Home > Computer Programming > Computer Programming: First-day handout 2015-2016 presentation

Computer Programming: First-day handout 2015-2016 presentation

Letter to parents and students

Teacher Introduction

Hello! My name is Justin Robertson, and I am ISM’s teacher of IB Computer Science and Computer Programming. I graduated from the University of London with a Master’s degree in Computer Science and worked as a software developer for ten years before getting my teaching diploma in Information and Communications Technology in 2004. My last position was as Director of IT at the British International School of Istanbul, and prior to that I was Director of IT at The Hall School in London.

In this brief letter I’ve tried to provide a flavour of what to expect from the computer programming course this year, but if you have any questions, at any time, please drop me an email at robertsonj@ismanila.org.

What is computer programming?

Computer programming, formally, is the process of developing a sequence of instructions using a limited instruction set that when executed perform a specific task on a computer. It is much more about problem-solving than anything else and it does not require any great proficiency in the use of computers. Logic, creativity and a passion for finding elegant solutions to problems are the key characteristics of a computer programmer.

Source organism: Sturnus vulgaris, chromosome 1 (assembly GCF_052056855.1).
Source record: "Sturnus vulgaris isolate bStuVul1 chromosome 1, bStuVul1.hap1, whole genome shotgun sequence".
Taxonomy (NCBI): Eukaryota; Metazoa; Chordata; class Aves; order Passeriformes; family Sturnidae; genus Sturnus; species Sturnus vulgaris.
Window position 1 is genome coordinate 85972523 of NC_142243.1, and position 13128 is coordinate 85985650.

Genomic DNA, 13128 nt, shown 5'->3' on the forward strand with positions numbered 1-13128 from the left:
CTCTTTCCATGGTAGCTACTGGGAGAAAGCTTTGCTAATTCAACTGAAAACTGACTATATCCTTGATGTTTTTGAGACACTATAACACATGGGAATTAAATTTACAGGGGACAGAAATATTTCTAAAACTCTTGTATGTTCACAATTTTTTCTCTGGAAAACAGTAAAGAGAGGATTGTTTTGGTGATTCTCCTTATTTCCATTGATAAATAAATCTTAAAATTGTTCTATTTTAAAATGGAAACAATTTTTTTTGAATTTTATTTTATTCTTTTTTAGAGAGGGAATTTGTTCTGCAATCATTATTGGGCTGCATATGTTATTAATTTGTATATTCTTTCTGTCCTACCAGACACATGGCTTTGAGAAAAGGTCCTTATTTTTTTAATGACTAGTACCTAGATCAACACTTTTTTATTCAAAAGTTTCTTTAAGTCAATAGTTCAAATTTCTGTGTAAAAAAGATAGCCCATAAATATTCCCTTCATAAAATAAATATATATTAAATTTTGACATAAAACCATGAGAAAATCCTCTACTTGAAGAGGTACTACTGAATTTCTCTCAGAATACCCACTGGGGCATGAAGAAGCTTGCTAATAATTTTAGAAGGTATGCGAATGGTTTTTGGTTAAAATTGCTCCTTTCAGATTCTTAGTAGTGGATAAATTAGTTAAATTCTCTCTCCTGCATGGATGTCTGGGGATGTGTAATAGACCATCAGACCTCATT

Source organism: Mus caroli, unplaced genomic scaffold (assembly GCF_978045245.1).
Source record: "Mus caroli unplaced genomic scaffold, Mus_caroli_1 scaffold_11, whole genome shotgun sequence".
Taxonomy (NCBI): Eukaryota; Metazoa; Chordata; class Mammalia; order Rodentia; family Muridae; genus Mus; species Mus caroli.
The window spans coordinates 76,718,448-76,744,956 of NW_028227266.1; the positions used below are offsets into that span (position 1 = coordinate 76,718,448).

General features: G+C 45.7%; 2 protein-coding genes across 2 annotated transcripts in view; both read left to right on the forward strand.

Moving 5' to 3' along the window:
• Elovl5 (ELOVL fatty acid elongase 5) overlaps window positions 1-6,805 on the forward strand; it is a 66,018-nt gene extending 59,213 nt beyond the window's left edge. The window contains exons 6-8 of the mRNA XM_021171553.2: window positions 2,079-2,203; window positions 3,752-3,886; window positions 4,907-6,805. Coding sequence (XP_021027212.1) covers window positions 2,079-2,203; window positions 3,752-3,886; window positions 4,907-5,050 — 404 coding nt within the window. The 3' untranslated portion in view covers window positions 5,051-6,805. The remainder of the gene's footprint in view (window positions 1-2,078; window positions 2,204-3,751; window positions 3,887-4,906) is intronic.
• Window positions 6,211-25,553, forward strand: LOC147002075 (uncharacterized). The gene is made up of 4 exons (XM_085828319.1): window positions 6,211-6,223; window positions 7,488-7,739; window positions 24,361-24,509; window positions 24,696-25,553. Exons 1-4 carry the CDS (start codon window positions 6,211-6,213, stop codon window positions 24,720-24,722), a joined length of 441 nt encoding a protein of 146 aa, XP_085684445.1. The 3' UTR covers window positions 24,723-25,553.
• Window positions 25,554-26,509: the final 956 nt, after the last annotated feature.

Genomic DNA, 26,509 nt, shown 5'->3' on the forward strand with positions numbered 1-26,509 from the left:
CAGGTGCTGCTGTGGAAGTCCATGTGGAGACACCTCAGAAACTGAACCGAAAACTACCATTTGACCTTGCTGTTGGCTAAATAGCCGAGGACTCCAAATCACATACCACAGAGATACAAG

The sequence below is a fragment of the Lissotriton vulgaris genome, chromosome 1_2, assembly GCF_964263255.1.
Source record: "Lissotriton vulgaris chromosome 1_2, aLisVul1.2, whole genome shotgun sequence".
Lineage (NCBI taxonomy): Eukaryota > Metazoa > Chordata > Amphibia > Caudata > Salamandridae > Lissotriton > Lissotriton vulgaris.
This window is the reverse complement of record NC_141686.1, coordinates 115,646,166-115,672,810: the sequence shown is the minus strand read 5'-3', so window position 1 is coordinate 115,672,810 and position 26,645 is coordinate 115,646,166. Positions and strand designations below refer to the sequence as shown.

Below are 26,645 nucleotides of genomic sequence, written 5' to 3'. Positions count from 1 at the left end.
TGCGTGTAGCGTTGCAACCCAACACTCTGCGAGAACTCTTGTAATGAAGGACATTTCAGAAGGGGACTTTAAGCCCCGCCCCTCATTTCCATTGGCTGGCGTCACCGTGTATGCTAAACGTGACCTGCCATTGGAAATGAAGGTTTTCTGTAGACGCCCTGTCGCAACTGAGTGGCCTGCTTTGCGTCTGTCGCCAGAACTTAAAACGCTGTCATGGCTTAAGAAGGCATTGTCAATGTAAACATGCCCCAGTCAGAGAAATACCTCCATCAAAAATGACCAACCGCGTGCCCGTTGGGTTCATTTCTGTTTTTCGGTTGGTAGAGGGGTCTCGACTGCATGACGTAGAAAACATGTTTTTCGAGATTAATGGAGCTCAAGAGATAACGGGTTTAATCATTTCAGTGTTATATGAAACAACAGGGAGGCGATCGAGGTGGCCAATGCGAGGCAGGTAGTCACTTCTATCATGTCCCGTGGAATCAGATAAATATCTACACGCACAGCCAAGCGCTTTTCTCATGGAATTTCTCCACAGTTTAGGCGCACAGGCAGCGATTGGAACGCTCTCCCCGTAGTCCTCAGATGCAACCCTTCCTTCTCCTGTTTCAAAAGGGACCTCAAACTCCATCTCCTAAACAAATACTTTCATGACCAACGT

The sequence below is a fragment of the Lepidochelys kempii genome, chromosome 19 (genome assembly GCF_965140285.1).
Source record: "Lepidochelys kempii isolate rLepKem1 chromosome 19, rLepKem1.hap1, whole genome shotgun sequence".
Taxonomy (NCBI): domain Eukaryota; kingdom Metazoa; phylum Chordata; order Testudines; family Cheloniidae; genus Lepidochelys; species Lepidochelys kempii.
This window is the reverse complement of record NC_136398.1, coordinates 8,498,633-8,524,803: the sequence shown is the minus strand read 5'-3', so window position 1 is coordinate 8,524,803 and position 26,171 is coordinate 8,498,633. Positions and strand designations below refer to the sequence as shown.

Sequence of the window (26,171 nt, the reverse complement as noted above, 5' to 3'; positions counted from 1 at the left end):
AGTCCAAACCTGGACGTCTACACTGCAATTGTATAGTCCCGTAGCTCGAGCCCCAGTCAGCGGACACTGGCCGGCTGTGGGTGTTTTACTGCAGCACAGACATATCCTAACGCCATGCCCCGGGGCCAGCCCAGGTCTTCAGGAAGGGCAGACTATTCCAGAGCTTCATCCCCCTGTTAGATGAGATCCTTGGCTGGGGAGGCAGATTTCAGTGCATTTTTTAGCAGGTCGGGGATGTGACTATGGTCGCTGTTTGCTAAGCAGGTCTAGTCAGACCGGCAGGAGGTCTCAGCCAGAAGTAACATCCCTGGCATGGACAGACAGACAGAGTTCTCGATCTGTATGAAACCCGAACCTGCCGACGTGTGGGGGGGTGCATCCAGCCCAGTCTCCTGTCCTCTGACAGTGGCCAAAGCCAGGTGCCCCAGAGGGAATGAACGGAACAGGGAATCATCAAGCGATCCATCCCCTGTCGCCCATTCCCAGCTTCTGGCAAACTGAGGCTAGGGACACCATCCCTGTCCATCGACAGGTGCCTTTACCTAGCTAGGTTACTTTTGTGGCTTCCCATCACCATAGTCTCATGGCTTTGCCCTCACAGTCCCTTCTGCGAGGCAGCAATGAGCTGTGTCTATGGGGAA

Are students required to have done any programming before?

No. The computer programming course at ISM is a pre-requisite for entry to the Higher Level IB Computer Science course but does not itself have any special admission requirements. The course caters to a huge range of prior experience, from total beginner to competent programmer. I don’t generally expect the less experienced students to “catch up” with the more experienced (everyone has to make progress after all), but it is quite possible for newcomers to be among the most advanced programmers by the end of the year.

How is computer programming graded?